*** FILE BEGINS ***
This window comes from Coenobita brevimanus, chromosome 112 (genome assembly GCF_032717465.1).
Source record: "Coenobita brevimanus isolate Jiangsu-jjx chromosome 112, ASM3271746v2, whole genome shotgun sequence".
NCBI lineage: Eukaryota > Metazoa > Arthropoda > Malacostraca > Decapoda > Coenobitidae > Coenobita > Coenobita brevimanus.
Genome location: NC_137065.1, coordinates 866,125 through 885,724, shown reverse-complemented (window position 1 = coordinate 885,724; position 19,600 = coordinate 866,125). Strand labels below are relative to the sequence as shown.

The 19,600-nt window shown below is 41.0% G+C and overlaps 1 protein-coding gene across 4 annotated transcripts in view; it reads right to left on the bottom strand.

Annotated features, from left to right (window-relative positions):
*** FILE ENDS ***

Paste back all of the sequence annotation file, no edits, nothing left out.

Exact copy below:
This window comes from Coenobita brevimanus, chromosome 112 (genome assembly GCF_032717465.1).
Source record: "Coenobita brevimanus isolate Jiangsu-jjx chromosome 112, ASM3271746v2, whole genome shotgun sequence".
NCBI lineage: Eukaryota > Metazoa > Arthropoda > Malacostraca > Decapoda > Coenobitidae > Coenobita > Coenobita brevimanus.
Genome location: NC_137065.1, coordinates 866,125 through 885,724, shown reverse-complemented (window position 1 = coordinate 885,724; position 19,600 = coordinate 866,125). Strand labels below are relative to the sequence as shown.

The 19,600-nt window shown below is 41.0% G+C and overlaps 1 protein-coding gene across 4 annotated transcripts in view; it reads right to left on the bottom strand.

Annotated features, from left to right (window-relative positions):